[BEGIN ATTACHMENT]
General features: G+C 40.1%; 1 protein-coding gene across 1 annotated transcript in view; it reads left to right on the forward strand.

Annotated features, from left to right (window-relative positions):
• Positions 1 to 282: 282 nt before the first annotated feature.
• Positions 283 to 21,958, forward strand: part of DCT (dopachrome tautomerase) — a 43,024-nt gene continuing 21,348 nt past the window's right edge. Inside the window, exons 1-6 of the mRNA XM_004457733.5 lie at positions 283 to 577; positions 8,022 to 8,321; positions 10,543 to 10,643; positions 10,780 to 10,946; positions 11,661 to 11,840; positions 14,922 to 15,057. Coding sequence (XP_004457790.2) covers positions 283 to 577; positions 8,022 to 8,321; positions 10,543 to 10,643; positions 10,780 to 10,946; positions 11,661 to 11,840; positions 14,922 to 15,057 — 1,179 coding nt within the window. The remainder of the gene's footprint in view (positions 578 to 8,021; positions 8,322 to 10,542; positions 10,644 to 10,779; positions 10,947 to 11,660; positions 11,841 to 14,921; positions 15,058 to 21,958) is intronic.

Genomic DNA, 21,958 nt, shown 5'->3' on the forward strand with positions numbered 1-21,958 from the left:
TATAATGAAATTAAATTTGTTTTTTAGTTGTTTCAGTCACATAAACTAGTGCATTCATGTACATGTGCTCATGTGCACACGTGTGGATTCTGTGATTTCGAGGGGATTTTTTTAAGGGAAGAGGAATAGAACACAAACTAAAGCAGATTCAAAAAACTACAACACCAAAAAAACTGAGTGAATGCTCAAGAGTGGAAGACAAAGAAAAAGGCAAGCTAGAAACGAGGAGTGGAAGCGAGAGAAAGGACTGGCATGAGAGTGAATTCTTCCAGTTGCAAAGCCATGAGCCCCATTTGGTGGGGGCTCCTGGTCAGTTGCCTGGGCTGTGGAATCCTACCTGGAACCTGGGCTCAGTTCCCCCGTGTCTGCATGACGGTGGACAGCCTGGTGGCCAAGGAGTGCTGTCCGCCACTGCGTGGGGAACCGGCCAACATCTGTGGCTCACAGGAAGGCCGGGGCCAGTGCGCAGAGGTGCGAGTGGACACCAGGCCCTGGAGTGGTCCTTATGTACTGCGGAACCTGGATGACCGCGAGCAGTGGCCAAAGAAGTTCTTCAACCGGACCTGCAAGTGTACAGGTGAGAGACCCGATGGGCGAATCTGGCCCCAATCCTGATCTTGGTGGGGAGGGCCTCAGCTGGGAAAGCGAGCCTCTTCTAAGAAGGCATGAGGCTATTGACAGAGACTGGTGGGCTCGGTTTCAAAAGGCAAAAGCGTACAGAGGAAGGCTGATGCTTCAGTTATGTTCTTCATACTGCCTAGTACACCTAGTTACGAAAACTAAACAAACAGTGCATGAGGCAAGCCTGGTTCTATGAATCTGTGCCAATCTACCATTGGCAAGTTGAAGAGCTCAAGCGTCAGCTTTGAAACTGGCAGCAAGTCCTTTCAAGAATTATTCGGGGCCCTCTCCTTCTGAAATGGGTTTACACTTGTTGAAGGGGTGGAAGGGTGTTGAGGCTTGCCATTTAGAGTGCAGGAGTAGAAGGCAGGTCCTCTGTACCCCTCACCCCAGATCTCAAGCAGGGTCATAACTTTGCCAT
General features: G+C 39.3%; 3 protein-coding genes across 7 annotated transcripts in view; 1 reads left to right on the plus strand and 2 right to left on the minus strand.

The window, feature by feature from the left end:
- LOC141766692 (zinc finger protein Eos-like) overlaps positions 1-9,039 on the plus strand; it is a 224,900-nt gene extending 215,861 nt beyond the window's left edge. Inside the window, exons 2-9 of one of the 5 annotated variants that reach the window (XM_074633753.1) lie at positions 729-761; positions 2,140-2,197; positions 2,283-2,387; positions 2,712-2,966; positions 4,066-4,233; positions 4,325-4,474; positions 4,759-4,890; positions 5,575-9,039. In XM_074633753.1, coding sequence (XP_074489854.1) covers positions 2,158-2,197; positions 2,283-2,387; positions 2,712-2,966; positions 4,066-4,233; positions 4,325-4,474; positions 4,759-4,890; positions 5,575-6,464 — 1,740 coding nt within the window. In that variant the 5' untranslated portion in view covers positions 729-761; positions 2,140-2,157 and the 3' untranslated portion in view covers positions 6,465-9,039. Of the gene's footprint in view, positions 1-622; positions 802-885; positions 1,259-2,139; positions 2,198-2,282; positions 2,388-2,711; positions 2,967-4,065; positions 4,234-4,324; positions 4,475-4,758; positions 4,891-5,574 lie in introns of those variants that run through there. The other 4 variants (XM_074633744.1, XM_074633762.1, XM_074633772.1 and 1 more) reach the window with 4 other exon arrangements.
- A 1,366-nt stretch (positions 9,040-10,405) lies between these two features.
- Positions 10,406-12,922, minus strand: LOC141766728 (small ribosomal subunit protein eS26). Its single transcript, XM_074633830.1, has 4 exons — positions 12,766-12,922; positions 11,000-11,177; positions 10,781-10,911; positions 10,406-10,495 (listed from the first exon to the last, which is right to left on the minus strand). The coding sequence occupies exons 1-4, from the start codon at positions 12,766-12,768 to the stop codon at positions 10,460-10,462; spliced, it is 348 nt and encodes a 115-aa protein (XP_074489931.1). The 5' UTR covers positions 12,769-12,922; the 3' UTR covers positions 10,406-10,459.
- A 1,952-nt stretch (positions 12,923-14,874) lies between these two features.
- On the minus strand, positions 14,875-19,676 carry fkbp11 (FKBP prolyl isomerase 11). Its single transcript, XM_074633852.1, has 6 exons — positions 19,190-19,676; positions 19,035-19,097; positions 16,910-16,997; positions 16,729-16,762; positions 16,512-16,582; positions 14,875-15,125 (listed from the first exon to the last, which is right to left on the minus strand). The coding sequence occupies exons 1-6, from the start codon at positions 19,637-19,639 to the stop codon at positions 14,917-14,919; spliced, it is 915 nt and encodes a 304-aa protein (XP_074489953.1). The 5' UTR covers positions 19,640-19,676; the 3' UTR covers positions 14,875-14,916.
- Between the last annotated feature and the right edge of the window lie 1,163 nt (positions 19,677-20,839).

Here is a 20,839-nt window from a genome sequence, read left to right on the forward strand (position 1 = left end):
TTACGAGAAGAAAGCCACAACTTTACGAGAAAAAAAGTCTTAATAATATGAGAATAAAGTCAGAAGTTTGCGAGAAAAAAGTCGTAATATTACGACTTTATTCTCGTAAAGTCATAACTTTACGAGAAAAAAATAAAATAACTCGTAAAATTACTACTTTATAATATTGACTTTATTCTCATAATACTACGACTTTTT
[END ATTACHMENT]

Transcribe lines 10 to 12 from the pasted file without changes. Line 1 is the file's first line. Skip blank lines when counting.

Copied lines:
- A 1,366-nt stretch (positions 9,040-10,405) lies between these two features.
- Positions 10,406-12,922, minus strand: LOC141766728 (small ribosomal subunit protein eS26). Its single transcript, XM_074633830.1, has 4 exons — positions 12,766-12,922; positions 11,000-11,177; positions 10,781-10,911; positions 10,406-10,495 (listed from the first exon to the last, which is right to left on the minus strand). The coding sequence occupies exons 1-4, from the start codon at positions 12,766-12,768 to the stop codon at positions 10,460-10,462; spliced, it is 348 nt and encodes a 115-aa protein (XP_074489931.1). The 5' UTR covers positions 12,769-12,922; the 3' UTR covers positions 10,406-10,459.
- A 1,952-nt stretch (positions 12,923-14,874) lies between these two features.